On 5/8/2011 9:19 PM, Stephen Paul King wrote:
No, the Newtonian case would be such that the logical
non-contradiction requirement would be trivial as the number of
physical alternatives that could occur next per state is one, this
generates a one to one to one to one to one ... type of sequencing.
There is no “choice” in the Newtonian case.
And hence no measure problem.
On the other hand, in QM we have a clear example of irreducible and
non-trivial alternatives that could occur next per state. IN QM,
observables are defined in terms of complex valued amplitudes which do
not have a well ordering as Real numbered valuations do.
No, observables are defined by Hermitean operators which have real
eigenvalues. The Hamiltonian generates time evolution.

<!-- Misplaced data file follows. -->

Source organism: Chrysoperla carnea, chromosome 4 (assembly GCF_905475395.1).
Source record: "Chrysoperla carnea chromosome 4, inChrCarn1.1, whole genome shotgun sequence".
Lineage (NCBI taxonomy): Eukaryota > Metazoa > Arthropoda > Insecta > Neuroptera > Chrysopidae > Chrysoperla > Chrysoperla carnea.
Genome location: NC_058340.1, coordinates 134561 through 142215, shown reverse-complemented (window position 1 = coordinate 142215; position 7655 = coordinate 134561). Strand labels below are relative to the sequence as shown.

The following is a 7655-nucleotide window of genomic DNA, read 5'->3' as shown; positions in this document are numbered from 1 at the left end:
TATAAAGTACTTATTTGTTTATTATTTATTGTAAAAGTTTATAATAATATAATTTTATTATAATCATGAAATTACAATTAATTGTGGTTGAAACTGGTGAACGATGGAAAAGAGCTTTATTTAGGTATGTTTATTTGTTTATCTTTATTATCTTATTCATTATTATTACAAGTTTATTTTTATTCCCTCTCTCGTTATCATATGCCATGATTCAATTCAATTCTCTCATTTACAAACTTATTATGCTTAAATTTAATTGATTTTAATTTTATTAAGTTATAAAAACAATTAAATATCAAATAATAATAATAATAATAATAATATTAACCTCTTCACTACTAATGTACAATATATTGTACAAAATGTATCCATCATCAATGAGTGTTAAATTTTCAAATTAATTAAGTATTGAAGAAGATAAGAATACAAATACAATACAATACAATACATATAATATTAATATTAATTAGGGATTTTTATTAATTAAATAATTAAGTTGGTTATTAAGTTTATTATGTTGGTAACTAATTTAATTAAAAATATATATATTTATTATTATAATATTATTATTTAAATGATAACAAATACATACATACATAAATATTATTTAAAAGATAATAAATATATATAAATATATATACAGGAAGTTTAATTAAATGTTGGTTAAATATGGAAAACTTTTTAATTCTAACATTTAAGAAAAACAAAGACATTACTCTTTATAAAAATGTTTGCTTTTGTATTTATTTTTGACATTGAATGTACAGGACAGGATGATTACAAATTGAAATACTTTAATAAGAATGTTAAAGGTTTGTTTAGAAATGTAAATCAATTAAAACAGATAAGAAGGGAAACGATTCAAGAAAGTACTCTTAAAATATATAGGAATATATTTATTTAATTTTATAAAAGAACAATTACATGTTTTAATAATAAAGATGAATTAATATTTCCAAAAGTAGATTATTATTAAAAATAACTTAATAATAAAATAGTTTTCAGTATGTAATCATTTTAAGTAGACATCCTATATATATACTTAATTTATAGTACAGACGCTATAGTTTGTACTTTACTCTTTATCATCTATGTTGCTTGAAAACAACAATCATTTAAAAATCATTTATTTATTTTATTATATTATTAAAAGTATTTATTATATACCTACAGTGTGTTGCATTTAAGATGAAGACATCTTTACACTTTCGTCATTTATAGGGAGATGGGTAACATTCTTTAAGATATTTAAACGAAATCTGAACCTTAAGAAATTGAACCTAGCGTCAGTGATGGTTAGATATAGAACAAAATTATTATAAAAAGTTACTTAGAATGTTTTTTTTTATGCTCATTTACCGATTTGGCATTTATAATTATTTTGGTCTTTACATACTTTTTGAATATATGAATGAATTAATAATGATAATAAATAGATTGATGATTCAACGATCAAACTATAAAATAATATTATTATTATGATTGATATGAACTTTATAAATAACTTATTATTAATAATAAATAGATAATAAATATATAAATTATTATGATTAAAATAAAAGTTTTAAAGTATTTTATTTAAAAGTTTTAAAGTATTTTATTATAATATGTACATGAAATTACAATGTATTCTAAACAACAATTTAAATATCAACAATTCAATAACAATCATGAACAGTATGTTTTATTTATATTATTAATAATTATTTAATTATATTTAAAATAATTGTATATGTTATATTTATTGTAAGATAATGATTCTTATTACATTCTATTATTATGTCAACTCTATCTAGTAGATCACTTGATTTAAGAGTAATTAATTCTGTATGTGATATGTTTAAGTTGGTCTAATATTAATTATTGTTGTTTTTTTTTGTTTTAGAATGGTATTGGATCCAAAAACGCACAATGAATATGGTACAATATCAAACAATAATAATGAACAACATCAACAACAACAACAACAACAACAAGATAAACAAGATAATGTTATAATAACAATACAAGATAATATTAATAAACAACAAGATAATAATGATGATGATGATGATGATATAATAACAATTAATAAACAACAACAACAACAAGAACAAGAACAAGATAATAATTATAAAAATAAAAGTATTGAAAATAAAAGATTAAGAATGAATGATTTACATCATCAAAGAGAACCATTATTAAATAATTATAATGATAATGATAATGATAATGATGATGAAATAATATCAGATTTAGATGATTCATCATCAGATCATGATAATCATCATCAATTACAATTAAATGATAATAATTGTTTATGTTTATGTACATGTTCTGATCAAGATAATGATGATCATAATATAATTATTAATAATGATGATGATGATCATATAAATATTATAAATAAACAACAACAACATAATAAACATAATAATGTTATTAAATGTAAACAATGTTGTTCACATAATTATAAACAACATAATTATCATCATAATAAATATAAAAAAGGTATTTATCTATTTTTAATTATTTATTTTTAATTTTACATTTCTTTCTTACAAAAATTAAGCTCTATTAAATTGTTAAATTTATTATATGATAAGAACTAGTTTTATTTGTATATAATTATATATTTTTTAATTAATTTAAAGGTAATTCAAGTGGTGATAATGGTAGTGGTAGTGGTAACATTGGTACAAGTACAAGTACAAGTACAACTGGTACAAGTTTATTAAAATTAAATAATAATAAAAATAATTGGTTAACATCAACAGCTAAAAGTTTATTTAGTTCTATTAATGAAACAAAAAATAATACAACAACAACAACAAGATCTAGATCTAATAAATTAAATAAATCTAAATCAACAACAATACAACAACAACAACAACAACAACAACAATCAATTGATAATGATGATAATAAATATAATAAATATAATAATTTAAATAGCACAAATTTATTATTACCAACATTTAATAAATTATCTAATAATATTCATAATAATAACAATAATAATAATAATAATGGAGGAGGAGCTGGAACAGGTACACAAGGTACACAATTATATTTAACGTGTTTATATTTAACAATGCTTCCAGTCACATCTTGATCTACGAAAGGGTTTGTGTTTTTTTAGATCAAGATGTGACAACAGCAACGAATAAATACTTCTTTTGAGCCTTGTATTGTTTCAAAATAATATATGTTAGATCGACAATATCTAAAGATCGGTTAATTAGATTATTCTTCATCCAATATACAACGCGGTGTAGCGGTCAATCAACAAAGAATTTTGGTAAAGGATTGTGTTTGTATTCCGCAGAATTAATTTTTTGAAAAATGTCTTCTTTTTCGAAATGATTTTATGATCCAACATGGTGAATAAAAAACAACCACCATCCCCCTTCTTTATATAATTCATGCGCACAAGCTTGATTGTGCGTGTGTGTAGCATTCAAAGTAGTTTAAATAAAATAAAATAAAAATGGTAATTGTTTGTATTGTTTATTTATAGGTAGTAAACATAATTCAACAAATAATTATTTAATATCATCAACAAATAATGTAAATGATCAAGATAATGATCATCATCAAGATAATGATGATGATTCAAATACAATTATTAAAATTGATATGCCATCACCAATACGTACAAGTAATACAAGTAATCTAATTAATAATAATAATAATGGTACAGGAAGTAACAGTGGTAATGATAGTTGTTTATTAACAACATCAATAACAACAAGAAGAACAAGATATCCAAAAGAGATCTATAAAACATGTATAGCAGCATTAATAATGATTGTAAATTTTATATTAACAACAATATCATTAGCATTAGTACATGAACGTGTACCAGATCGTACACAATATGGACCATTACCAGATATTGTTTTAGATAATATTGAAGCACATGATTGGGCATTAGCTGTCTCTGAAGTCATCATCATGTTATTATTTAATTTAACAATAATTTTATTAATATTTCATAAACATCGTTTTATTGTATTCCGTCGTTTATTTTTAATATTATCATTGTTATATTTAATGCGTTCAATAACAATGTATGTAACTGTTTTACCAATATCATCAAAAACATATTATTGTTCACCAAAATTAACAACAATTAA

Because of this fact we cannot assume that OMs exist with an a priori
well ordering. Time exists because everything cannot occur all at once.
It takes more than that though; time implies an ordering. I don't know
what an "observer moment" is, so I don't know whether one can overlap
another or not. What's an operational definition of an OM?
My argument is that the traditional notion of a measure does not
apply because we cannot assume the simultaneous co-reliability of OMs,
thus the DA is an artifact of misapplied statistics.
I don't understand that.
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